Thursday, July 17, 2014

TBT—Fish Tales

We just got back from a fun getaway to Block Island RI, so I’m re-posting this post about clamming and sustainable fisheries – enjoy!  And be sure to “Like” greenmomster on Facebook!

During our recent visit to Block Island, RI, our friend Thom took us clamming!  No one in the family had ever tried this activity before, so we really enjoyed the adventure.  First step, was getting a license to gather clams.  We paid our money and received small metalnewengland59 rectangles with which we had to measure our clams.  If the clam fit through, we had to bury it back in the sand; if it didn’t fit, we could keep it.  We explained to the kids how this was a way to ensure that there would be clams in Block Island the next time we visited.

When it comes to fishing, sustainability is an important topic.   You’ve probably read about many depleted fisheries and types of fish that you shouldn’t order at a restaurant.  Scientists spend much time trying to calculate the number of fish that can be taken from a population without causing the population to decline or crash.  Managers also work to decrease bycatch (non-target species inadvertently caught) and to forge international agreements (think Tragedy of the Commons by Garrett Hardin).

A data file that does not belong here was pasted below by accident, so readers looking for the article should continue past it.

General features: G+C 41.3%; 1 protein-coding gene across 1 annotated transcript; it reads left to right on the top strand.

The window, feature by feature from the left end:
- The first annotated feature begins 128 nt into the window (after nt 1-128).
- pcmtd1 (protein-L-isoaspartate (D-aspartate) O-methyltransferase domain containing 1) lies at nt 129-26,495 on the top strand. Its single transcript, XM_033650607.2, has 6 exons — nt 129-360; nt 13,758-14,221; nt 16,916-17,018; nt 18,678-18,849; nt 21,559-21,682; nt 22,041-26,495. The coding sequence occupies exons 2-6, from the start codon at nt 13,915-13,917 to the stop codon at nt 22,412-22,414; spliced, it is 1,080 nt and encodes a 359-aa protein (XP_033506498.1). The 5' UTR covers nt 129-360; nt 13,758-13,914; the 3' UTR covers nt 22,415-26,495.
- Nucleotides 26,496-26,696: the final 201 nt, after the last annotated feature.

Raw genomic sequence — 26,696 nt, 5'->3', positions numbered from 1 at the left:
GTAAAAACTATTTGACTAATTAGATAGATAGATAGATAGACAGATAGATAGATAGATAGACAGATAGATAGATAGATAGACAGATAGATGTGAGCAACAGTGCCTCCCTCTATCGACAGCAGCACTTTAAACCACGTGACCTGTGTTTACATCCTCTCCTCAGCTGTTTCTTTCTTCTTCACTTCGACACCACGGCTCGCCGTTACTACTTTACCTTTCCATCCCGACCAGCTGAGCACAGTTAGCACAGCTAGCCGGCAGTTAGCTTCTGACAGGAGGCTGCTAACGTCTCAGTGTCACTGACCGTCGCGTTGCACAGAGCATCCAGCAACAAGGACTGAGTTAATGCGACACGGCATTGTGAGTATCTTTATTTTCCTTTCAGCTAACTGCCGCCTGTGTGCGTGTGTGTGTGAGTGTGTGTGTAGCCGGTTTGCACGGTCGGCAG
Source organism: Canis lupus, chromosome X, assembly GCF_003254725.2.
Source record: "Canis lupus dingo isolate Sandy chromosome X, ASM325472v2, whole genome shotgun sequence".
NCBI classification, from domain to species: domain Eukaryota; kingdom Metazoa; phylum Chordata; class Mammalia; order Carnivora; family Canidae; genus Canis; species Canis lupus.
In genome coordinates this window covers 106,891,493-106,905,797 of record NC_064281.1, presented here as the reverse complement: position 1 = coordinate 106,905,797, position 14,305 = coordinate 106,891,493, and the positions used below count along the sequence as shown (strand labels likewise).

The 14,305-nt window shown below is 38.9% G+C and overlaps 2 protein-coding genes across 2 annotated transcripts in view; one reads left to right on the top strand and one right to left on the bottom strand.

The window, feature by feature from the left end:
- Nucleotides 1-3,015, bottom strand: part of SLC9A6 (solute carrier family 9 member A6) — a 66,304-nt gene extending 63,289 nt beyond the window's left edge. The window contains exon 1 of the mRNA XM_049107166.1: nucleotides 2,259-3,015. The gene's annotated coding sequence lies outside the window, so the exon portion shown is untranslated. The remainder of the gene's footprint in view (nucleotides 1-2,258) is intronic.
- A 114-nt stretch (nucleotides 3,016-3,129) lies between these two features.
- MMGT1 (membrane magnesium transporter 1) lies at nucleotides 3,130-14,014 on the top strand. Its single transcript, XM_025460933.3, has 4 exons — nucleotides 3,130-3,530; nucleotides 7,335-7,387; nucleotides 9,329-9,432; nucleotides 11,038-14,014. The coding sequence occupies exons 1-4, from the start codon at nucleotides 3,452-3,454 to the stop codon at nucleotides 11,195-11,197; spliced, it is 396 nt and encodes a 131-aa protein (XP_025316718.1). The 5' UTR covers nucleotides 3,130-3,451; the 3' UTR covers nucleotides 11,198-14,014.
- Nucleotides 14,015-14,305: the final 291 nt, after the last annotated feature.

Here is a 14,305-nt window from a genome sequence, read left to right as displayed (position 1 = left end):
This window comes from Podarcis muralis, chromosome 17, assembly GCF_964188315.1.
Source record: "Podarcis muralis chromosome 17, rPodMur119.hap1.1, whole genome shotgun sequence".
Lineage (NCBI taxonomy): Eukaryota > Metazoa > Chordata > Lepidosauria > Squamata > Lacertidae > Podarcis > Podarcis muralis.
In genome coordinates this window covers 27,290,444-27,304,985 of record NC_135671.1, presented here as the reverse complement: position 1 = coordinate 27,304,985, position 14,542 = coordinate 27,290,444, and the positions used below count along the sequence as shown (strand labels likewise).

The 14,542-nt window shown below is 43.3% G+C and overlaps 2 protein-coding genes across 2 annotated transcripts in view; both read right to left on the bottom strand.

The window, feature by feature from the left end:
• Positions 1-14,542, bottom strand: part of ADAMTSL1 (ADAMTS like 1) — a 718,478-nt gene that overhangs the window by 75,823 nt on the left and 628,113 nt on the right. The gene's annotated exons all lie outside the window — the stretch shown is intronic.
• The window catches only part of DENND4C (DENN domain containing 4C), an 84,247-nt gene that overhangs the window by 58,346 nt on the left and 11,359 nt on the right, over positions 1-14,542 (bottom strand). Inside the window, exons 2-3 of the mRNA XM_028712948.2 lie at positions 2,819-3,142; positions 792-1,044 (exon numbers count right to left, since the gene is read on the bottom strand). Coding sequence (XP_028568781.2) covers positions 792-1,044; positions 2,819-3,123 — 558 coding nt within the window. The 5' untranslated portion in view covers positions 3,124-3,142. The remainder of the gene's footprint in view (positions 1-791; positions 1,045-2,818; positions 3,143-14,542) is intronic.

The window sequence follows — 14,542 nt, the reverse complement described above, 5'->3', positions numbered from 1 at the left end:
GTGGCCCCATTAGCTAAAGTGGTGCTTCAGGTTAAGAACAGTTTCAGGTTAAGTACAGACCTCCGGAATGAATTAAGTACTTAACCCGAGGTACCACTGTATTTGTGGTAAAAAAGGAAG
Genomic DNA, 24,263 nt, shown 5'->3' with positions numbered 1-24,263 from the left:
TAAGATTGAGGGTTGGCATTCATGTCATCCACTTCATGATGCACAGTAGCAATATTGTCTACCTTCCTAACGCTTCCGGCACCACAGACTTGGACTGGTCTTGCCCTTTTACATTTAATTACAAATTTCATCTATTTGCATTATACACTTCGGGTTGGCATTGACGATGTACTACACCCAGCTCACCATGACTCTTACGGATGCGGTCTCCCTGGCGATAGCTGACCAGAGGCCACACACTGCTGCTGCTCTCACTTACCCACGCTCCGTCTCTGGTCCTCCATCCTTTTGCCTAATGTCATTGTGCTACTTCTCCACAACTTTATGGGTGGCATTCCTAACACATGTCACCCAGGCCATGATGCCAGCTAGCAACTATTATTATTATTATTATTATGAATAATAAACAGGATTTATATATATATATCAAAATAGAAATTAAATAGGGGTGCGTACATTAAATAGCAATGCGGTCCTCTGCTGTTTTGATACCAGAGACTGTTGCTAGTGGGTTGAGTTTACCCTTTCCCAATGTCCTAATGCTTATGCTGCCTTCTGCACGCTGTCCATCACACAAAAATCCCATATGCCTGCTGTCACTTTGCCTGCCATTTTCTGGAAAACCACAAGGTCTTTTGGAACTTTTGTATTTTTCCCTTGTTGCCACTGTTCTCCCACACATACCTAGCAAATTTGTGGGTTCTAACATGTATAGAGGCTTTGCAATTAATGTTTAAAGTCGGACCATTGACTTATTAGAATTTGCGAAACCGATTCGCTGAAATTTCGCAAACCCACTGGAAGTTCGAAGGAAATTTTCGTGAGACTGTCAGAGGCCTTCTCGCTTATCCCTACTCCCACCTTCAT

But if you’re a greenmomster who’s not out clamming, how can you help these fisheries scientists and managers?  You can help by carefully researching your fish purchases.  Each time you avoid purchasing fish from non-sustainable fisheries, you’re helping the environment.  Check out the Monterey Bay Aquarium website or NOAA’s FishWatch website.  Both websites have background information on sustainable fisheries and instructions on how you can make eco-friendly fish choices.  Next time your family is hankerin’ for a fish fry or a little pasta with clam sauce, you’ll know you made a sustainable choice! 

Want to learn more about the impact of sustainable fisheries?  Check out this informative video on coral reefs from World Resources Institute:

Friday, July 11, 2014

Eggplant–Mozzarella Melt

I found this tasty recipe for an easy “burger” grill in the summer Martha Stewart Living magazine.  I made a few little changes and additions (in parentheses).  Be sure to “Like” greenmomster on Facebook for green news and recipes!

4 slices eggplant, about 1 inch thick
1 large red onion, sliced in 1/2 inch rounds (I used sweet onion, like vidalia)
extra-virgin olive oil, for brushing (I used olive oil spray or mist)
1/4 cup red wine vinegar
1/4 pound mozzarella, cut into slices
4 brioche buns, preferably with sesame seeds, halved (I used King’s Hawaiian hamburger rolls)
4 small leaves of Bibb or Boston lettuce (I used spinach, because that’s what was in my frig, and all worked out OK!)
1 cup lightly packed fresh basil leaves
(we added slices of tomato)

  1. Preheat grill.  Spray eggplant and onion with oil and season with salt and pepper.  Grill onion until it’s softened.
  2. Grill eggplant on one side.  Flip and add cheese to new side.  Grill until cheese is melted.
  3. Layer basil, eggplant with cheese, onion, tomato, and spinach on roll and enjoy!